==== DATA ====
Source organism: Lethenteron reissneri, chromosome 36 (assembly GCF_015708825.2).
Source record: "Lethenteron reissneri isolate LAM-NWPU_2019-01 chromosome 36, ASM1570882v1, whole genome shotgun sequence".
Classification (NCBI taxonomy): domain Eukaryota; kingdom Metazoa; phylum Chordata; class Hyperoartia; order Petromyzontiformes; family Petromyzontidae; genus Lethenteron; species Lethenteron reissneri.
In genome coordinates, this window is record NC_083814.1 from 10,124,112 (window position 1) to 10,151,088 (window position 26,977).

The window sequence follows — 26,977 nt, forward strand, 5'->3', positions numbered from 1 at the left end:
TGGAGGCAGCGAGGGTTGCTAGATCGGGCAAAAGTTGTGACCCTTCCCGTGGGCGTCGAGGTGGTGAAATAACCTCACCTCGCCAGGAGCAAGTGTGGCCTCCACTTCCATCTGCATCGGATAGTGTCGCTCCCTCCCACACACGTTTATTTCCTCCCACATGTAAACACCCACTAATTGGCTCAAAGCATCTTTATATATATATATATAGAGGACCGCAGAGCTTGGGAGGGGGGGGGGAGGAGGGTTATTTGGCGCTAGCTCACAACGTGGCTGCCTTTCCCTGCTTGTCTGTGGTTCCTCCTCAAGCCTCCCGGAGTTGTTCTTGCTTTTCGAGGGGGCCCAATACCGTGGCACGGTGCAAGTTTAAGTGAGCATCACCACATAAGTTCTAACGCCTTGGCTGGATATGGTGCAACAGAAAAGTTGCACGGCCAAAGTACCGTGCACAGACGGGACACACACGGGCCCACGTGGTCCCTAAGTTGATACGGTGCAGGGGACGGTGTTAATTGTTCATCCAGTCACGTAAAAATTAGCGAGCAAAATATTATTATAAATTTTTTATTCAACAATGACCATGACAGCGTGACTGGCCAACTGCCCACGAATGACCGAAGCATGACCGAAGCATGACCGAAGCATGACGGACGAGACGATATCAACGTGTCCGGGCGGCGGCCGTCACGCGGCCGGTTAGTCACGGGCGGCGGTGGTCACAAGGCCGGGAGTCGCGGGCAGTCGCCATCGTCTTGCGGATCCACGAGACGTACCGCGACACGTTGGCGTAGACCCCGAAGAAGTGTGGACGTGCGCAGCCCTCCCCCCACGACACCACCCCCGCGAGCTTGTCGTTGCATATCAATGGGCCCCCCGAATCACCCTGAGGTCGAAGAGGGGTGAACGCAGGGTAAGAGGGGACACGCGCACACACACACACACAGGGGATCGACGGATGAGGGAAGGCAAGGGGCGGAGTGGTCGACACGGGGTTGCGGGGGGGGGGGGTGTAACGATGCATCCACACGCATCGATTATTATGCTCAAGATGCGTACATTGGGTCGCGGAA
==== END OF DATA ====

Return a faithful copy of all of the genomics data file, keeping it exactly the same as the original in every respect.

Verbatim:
Source organism: Lethenteron reissneri, chromosome 36 (assembly GCF_015708825.2).
Source record: "Lethenteron reissneri isolate LAM-NWPU_2019-01 chromosome 36, ASM1570882v1, whole genome shotgun sequence".
Classification (NCBI taxonomy): domain Eukaryota; kingdom Metazoa; phylum Chordata; class Hyperoartia; order Petromyzontiformes; family Petromyzontidae; genus Lethenteron; species Lethenteron reissneri.
In genome coordinates, this window is record NC_083814.1 from 10,124,112 (window position 1) to 10,151,088 (window position 26,977).

The window sequence follows — 26,977 nt, forward strand, 5'->3', positions numbered from 1 at the left end:
TGGAGGCAGCGAGGGTTGCTAGATCGGGCAAAAGTTGTGACCCTTCCCGTGGGCGTCGAGGTGGTGAAATAACCTCACCTCGCCAGGAGCAAGTGTGGCCTCCACTTCCATCTGCATCGGATAGTGTCGCTCCCTCCCACACACGTTTATTTCCTCCCACATGTAAACACCCACTAATTGGCTCAAAGCATCTTTATATATATATATATAGAGGACCGCAGAGCTTGGGAGGGGGGGGGGAGGAGGGTTATTTGGCGCTAGCTCACAACGTGGCTGCCTTTCCCTGCTTGTCTGTGGTTCCTCCTCAAGCCTCCCGGAGTTGTTCTTGCTTTTCGAGGGGGCCCAATACCGTGGCACGGTGCAAGTTTAAGTGAGCATCACCACATAAGTTCTAACGCCTTGGCTGGATATGGTGCAACAGAAAAGTTGCACGGCCAAAGTACCGTGCACAGACGGGACACACACGGGCCCACGTGGTCCCTAAGTTGATACGGTGCAGGGGACGGTGTTAATTGTTCATCCAGTCACGTAAAAATTAGCGAGCAAAATATTATTATAAATTTTTTATTCAACAATGACCATGACAGCGTGACTGGCCAACTGCCCACGAATGACCGAAGCATGACCGAAGCATGACCGAAGCATGACGGACGAGACGATATCAACGTGTCCGGGCGGCGGCCGTCACGCGGCCGGTTAGTCACGGGCGGCGGTGGTCACAAGGCCGGGAGTCGCGGGCAGTCGCCATCGTCTTGCGGATCCACGAGACGTACCGCGACACGTTGGCGTAGACCCCGAAGAAGTGTGGACGTGCGCAGCCCTCCCCCCACGACACCACCCCCGCGAGCTTGTCGTTGCATATCAATGGGCCCCCCGAATCACCCTGAGGTCGAAGAGGGGTGAACGCAGGGTAAGAGGGGACACGCGCACACACACACACACAGGGGATCGACGGATGAGGGAAGGCAAGGGGCGGAGTGGTCGACACGGGGTTGCGGGGGGGGGGGGTGTAACGATGCATCCACACGCATCGATTATTATGCTCAAGATGCGTACATTGGGTCGCGGAA